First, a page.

HomeSouthern VoiceTwo poems by Terri Kirby Erickson

Two poems by Terri Kirby Erickson

Night Fishing on Long Beach Pier

Without the loud whoops of children, 

their feet pounding the floorboards as

they ran, or the incessant cries of hungry

gulls, what we heard was water sloshing

around the pilings, the hushed voice of

our mother saying, soon, soon, we’ll go

home soon, as we leaned against her soft

shoulders beneath the green glow of old

fluorescent lights and stars that looked

like tiny tears in the night’s dark fabric.

Our father was just a silhouette slouched

against the knife-marked, shrimp-husk-

littered railing, his fishing rod bowed

and gently bobbing as invisible waves

rolled into the shore. A few miles down

the beach, the incoming tide was busy 

washing away the sandcastle my brother

and I built in front of the rented cottage 

where our grandmother, worn out from

surf fishing since dawn, was sleeping. It 

was hours past our bedtime, so our eye-

lids—my brother’s and mine—fluttered 

like the wings of Luna moths against our 

smooth, sunburned cheeks as the night 

air ran its salty fingers through our hair.

Still, our father fished on and on. To reel 

in his hooks meant some legendary fish 

might clamp its jaws around someone 

else’s bait. But perhaps it was the sight 

of his young family huddled on that slim 

wooden bench—his wife’s face glowing 

like a moon-lit slipper shell, his children’s 

nodding heads as we struggled to stay 

awake—that kept him from packing up 

his gear. Maybe he didn’t want it to end, 

this feeling he couldn’t name, so fleeting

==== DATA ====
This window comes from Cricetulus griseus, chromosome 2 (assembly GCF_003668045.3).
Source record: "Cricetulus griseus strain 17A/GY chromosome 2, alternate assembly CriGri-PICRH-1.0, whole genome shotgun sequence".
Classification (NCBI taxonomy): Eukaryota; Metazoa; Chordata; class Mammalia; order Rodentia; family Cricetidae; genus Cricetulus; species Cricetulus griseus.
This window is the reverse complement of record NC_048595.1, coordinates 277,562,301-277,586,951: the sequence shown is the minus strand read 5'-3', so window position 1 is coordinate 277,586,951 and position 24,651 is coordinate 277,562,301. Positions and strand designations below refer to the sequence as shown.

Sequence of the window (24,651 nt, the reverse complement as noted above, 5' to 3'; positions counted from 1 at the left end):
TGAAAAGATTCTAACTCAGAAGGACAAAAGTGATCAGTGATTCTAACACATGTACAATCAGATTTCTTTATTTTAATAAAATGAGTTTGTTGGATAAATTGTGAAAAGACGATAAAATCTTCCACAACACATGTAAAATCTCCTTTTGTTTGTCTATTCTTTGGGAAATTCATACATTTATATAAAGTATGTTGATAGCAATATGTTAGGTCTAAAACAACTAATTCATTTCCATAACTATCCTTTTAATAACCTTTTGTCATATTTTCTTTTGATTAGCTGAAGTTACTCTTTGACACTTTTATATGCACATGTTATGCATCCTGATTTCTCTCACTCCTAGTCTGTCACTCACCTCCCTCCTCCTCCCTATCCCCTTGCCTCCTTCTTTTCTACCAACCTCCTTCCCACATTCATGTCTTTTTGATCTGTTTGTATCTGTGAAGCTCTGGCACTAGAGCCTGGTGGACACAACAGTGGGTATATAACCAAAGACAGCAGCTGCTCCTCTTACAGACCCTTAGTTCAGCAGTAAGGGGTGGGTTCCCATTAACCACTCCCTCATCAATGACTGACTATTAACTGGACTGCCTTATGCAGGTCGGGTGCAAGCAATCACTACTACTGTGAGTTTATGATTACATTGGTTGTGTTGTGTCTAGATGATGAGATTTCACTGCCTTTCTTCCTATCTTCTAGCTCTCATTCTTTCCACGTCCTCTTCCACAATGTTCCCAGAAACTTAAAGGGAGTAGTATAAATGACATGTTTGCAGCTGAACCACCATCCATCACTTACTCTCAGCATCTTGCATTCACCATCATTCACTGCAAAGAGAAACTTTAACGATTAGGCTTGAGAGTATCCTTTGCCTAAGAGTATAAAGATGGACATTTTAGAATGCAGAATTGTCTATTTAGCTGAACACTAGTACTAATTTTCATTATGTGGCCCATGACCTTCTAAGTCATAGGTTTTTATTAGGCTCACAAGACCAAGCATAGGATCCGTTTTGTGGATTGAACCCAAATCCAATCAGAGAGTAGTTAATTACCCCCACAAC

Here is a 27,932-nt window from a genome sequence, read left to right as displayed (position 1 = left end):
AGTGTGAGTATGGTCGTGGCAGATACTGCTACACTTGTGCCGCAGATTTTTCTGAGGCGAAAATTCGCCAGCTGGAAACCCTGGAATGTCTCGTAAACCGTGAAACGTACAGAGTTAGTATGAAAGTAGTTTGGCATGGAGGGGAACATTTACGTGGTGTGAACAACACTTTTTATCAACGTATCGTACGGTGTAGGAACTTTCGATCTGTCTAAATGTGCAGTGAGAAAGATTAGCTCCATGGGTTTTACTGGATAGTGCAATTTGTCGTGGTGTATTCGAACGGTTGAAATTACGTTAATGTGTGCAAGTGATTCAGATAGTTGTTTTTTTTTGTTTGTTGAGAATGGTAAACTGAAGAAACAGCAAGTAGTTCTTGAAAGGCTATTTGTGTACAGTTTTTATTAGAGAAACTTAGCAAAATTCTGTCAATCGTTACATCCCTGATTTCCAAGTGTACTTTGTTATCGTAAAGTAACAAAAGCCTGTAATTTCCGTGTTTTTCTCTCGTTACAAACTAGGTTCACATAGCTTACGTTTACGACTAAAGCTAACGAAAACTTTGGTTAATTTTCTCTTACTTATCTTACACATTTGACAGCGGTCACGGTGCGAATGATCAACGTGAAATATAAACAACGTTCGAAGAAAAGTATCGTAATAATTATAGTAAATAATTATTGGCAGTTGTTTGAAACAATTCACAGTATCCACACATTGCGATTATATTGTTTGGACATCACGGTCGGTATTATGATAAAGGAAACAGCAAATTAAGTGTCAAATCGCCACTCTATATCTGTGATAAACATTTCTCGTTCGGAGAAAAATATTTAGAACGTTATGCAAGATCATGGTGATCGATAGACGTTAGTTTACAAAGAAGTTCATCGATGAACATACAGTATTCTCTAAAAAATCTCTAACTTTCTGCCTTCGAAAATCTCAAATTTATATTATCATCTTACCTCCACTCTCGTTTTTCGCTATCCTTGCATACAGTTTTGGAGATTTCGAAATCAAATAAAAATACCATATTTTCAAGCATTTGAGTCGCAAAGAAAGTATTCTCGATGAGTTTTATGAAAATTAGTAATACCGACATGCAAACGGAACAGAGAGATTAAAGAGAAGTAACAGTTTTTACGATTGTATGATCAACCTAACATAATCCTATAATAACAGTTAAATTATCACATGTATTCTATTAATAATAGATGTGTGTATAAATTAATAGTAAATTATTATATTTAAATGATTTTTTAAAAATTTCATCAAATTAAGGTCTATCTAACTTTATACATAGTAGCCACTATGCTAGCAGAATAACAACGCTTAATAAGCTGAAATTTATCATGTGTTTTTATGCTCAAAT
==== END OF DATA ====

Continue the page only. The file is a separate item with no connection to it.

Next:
it was almost gone, already, and nothing 

anyone can do or say will bring it back.


For Felicia

Stunned by an unforgiving 

pane of glass, a finch 

fell to the ground 

like a splash of pale 

yellow paint. It sat 

shivering in the snow, 

its heartbeat faster 

than a spinning bobbin 

in the aftermath of such 

a killing blow. Yet, 

this little bird’s thimble-

full of life held fast 

to its fragile body, 

and was soon cradled 

by a loving human hand. 

There, with splayed 

feathers stroked smooth, 

belly warmed by 

a kind woman’s skin, 

the goldfinch rallied. 

It spread its gilded wings 

and flew to a snow-

laden branch, forgetting 

before it got there, 

the sky’s unyielding 

reflection—then flew 

again—a bird-shaped 

star with billions 

of years left to burn.

North Carolina native Terri Kirby Erickson is the author of six collections of poetry, including A Sun Inside My Chest (Press 53), winner of the 2021 International Book Award for Poetry. Her work has appeared in “American Life in Poetry,” Asheville Poetry ReviewAtlanta ReviewJAMAPoet’s MarketSport LiteratestorySouthThe Christian CenturyThe Sixty-Four: Best Poets of 2019The SunThe Writer’s AlmanacValparaiso Poetry ReviewVerse Daily and many more. Her awards include the Joy Harjo Poetry Prize and a Nautilus Silver Book Award. Read her previous poems in Deep South here.

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